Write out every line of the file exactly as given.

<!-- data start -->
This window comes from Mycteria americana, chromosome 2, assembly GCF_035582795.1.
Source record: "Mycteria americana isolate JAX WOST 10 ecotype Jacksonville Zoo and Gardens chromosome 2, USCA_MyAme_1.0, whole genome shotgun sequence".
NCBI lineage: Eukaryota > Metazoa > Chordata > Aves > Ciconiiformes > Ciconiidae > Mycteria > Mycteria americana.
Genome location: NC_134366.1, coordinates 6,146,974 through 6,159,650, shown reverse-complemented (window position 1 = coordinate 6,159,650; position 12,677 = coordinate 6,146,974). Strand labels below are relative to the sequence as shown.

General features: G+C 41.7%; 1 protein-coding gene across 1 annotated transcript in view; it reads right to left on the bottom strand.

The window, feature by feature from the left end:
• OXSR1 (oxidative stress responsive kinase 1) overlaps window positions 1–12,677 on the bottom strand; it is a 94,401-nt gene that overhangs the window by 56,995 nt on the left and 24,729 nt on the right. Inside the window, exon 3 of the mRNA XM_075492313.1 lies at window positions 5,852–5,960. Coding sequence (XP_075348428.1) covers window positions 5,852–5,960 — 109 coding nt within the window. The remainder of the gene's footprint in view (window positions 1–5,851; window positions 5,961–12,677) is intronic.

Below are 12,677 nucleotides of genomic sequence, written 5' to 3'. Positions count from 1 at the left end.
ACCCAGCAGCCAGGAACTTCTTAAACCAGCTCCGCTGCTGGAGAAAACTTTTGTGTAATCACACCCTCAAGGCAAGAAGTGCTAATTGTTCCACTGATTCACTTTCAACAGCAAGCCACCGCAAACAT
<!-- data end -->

This window comes from Mycteria americana, chromosome 2, assembly GCF_035582795.1.
Source record: "Mycteria americana isolate JAX WOST 10 ecotype Jacksonville Zoo and Gardens chromosome 2, USCA_MyAme_1.0, whole genome shotgun sequence".
NCBI lineage: Eukaryota > Metazoa > Chordata > Aves > Ciconiiformes > Ciconiidae > Mycteria > Mycteria americana.
Genome location: NC_134366.1, coordinates 6,146,974 through 6,159,650, shown reverse-complemented (window position 1 = coordinate 6,159,650; position 12,677 = coordinate 6,146,974). Strand labels below are relative to the sequence as shown.

General features: G+C 41.7%; 1 protein-coding gene across 1 annotated transcript in view; it reads right to left on the bottom strand.

The window, feature by feature from the left end:
• OXSR1 (oxidative stress responsive kinase 1) overlaps window positions 1–12,677 on the bottom strand; it is a 94,401-nt gene that overhangs the window by 56,995 nt on the left and 24,729 nt on the right. Inside the window, exon 3 of the mRNA XM_075492313.1 lies at window positions 5,852–5,960. Coding sequence (XP_075348428.1) covers window positions 5,852–5,960 — 109 coding nt within the window. The remainder of the gene's footprint in view (window positions 1–5,851; window positions 5,961–12,677) is intronic.

Below are 12,677 nucleotides of genomic sequence, written 5' to 3'. Positions count from 1 at the left end.
ACCCAGCAGCCAGGAACTTCTTAAACCAGCTCCGCTGCTGGAGAAAACTTTTGTGTAATCACACCCTCAAGGCAAGAAGTGCTAATTGTTCCACTGATTCACTTTCAACAGCAAGCCACCGCAAACAT